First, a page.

The Bush White House

TILL today, inauguration day, George Bush has been scrupulously correct about not getting in President Reagan's limelight. But there have been enough little signs to indicate just how the Bush White House will change in both style and substance. In style, the Bush White House is apparently going to be more easygoing, have more of a family character.

It will be overrun, at times, by children and grandchildren. Not since John F. Kennedy's time will there be so many pictures of a president frolicking with family tots.

There will be family church going, setting a welcome new tone for the country.

There will be less Adolfo, more ready-to-wear gowns, less glitz. The eminently sensible Barbara Bush seems to revel in identifying with more matronly American women rather than attempting to become a svelte fashion plate. Dare we hope that over the months there will be less Sinatra, less Hollywood ballyhoo, in the White House too?

Whether George Bush can indeed - as he says he will - run downtown to pick up a pizza and a couple of video tapes for home movie viewing remains to be seen. The President of the United States may be the most powerful man in the world, but Mr. Bush has not yet tried testing wills with that most tautly inflexible of institutions, the White House Secret Service detail.

And there will be puppies in the White House. Yes, Millie, the Bush dog, is expecting. Unlike Lucky, the Reagan dog who was banished to California because he could not contain himself in the White House, Millie's puppies will probably just get newspapers laid out in their whelping box until they are White House-trained.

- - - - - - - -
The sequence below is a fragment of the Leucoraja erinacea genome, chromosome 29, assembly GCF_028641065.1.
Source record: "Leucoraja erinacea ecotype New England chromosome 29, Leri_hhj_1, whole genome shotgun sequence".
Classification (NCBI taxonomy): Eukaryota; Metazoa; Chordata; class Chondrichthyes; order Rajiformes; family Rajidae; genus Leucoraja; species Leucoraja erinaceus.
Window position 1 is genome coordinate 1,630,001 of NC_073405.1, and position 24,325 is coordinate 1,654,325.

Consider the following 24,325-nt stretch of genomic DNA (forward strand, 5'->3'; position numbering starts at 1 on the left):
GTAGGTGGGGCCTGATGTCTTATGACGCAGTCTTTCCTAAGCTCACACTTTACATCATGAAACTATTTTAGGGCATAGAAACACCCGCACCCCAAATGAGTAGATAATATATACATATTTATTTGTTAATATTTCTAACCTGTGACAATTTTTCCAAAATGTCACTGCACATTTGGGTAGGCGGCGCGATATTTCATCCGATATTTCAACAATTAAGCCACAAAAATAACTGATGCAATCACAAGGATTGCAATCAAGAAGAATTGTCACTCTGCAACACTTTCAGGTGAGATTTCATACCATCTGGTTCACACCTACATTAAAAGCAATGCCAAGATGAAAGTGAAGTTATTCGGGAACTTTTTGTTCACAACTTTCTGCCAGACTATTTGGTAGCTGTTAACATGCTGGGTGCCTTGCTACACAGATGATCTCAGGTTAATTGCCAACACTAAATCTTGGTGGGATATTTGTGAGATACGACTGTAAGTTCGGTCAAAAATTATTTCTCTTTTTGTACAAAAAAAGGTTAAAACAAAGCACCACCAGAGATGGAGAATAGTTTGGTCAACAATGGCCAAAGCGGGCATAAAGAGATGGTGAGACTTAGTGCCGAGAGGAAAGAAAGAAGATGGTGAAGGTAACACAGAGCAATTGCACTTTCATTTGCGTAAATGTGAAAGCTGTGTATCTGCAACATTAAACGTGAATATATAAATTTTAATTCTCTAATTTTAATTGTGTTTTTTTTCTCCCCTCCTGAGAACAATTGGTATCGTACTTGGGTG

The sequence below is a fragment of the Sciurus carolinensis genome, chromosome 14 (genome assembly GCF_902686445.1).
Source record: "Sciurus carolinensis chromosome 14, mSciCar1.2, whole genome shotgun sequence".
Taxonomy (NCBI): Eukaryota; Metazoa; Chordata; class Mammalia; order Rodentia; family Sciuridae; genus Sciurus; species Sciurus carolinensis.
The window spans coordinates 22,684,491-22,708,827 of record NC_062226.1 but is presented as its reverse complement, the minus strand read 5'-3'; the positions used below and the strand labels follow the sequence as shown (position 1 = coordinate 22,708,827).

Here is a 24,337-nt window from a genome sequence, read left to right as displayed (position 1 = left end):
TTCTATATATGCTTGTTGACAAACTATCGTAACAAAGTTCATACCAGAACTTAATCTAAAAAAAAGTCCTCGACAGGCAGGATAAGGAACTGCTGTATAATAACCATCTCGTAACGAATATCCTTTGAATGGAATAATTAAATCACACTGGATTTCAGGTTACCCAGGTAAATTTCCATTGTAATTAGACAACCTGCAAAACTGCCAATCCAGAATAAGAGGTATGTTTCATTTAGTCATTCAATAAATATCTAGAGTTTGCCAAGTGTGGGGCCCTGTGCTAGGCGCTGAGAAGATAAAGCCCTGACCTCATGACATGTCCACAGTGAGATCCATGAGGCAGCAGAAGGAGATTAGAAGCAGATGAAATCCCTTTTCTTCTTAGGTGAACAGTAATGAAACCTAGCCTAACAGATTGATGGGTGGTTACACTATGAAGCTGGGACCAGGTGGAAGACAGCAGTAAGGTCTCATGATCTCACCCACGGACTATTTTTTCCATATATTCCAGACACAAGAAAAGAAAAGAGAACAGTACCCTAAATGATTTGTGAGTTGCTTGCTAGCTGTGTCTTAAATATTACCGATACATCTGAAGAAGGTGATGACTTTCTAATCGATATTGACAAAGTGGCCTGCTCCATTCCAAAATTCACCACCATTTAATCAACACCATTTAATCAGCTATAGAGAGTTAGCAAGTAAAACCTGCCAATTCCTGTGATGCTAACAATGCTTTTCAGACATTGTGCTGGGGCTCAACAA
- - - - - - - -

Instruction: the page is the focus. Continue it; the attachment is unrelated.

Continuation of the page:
Nor is any particular newspaper likely to be victimized. Bush in earlier times took a terrible typewriter lashing from columnist George Will (he called Bush a ``lap dog'') and fought a no-holds-barred duel on television with CBS's Dan Rather. But Bush is not vindictive and his relations with journalists remain pretty good. So far. He is not a Churchill, offering rolling phrases at his press conferences. Indeed, he sometimes gets entangled in a m'elange of metaphor, syntax, and misplaced words. But TV viewers seem to know what he means and even find this ordinary touch a little reassuring.

Bush promises to hold more frequent meetings with the press. And those of us who have long cringed at the shouted queries from the more stentorian members of the White House press corps are grateful that the new President hopes to bring more tranquillity and order to the sessions.

On substance, Mr. Bush will likely be a shade more conservative with the Soviets than was Mr. Reagan. His foreign policy advisers are embarked on a study to see how best the US can take advantage of the Gorbachev-initiated thaw in Moscow. But Bush is known to be cautious and unsentimental about the Soviet Union.

By contrast, the Bush administration will likely take a more flexible position on Nicaragua. Mr. Bush's new Secretary of State, James Baker, apparently is convinced that congressional support for the contras is dead. Without that leverage, a new policy must be devised.

The Bush administration will likely take a less aggressively supportive position on the Reagan-launched Strategic Defense Initiative.

Then there is the budget deficit. In the end, however, the handling of that may depend less on the economic advice of Bush's puckishly brilliant budget chief, Richard Darman, and the cool political counsel of Jim Baker, than on the actions of Federal Reserve Chairman Alan Greenspan. For Greenspan, as the Economist puts it, is the closest thing to a world leader for economic policy. When he speaks, everybody listens. When he acts, everybody reacts.

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